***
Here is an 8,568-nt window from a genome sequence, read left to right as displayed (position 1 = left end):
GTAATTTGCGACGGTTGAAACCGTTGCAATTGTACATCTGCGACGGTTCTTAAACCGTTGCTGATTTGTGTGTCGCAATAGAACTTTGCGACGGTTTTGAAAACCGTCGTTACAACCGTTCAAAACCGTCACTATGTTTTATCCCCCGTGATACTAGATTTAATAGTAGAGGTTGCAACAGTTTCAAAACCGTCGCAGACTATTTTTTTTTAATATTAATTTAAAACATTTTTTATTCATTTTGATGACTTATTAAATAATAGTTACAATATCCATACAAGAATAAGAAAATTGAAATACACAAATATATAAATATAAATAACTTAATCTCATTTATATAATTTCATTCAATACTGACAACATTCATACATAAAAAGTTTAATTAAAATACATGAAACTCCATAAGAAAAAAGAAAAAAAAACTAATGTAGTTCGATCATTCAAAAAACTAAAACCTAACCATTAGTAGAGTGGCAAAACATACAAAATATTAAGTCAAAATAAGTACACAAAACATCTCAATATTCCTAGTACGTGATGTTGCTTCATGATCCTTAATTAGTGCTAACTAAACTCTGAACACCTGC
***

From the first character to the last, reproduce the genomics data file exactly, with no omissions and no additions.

Here is an 8,568-nt window from a genome sequence, read left to right as displayed (position 1 = left end):
GTAATTTGCGACGGTTGAAACCGTTGCAATTGTACATCTGCGACGGTTCTTAAACCGTTGCTGATTTGTGTGTCGCAATAGAACTTTGCGACGGTTTTGAAAACCGTCGTTACAACCGTTCAAAACCGTCACTATGTTTTATCCCCCGTGATACTAGATTTAATAGTAGAGGTTGCAACAGTTTCAAAACCGTCGCAGACTATTTTTTTTTAATATTAATTTAAAACATTTTTTATTCATTTTGATGACTTATTAAATAATAGTTACAATATCCATACAAGAATAAGAAAATTGAAATACACAAATATATAAATATAAATAACTTAATCTCATTTATATAATTTCATTCAATACTGACAACATTCATACATAAAAAGTTTAATTAAAATACATGAAACTCCATAAGAAAAAAGAAAAAAAAACTAATGTAGTTCGATCATTCAAAAAACTAAAACCTAACCATTAGTAGAGTGGCAAAACATACAAAATATTAAGTCAAAATAAGTACACAAAACATCTCAATATTCCTAGTACGTGATGTTGCTTCATGATCCTTAATTAGTGCTAACTAAACTCTGAACACCTGC